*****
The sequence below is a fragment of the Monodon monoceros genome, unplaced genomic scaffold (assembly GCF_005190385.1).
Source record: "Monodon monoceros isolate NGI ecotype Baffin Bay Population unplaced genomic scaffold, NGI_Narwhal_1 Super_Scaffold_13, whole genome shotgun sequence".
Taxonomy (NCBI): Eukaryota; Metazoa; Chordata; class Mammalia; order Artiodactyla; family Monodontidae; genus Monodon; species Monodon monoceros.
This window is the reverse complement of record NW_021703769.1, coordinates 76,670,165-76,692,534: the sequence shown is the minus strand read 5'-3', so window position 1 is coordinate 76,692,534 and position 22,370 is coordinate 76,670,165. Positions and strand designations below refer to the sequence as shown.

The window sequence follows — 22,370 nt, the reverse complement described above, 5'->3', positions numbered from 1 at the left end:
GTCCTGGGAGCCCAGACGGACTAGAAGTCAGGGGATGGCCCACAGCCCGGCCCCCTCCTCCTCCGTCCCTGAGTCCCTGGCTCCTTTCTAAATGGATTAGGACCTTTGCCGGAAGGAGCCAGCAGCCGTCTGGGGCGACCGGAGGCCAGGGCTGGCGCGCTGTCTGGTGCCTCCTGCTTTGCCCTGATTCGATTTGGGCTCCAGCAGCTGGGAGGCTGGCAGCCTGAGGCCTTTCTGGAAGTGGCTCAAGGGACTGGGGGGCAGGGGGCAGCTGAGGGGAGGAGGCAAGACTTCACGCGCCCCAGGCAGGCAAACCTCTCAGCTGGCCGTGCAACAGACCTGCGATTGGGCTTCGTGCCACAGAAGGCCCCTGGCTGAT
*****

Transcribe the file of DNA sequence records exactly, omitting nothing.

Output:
The sequence below is a fragment of the Monodon monoceros genome, unplaced genomic scaffold (assembly GCF_005190385.1).
Source record: "Monodon monoceros isolate NGI ecotype Baffin Bay Population unplaced genomic scaffold, NGI_Narwhal_1 Super_Scaffold_13, whole genome shotgun sequence".
Taxonomy (NCBI): Eukaryota; Metazoa; Chordata; class Mammalia; order Artiodactyla; family Monodontidae; genus Monodon; species Monodon monoceros.
This window is the reverse complement of record NW_021703769.1, coordinates 76,670,165-76,692,534: the sequence shown is the minus strand read 5'-3', so window position 1 is coordinate 76,692,534 and position 22,370 is coordinate 76,670,165. Positions and strand designations below refer to the sequence as shown.

The window sequence follows — 22,370 nt, the reverse complement described above, 5'->3', positions numbered from 1 at the left end:
GTCCTGGGAGCCCAGACGGACTAGAAGTCAGGGGATGGCCCACAGCCCGGCCCCCTCCTCCTCCGTCCCTGAGTCCCTGGCTCCTTTCTAAATGGATTAGGACCTTTGCCGGAAGGAGCCAGCAGCCGTCTGGGGCGACCGGAGGCCAGGGCTGGCGCGCTGTCTGGTGCCTCCTGCTTTGCCCTGATTCGATTTGGGCTCCAGCAGCTGGGAGGCTGGCAGCCTGAGGCCTTTCTGGAAGTGGCTCAAGGGACTGGGGGGCAGGGGGCAGCTGAGGGGAGGAGGCAAGACTTCACGCGCCCCAGGCAGGCAAACCTCTCAGCTGGCCGTGCAACAGACCTGCGATTGGGCTTCGTGCCACAGAAGGCCCCTGGCTGAT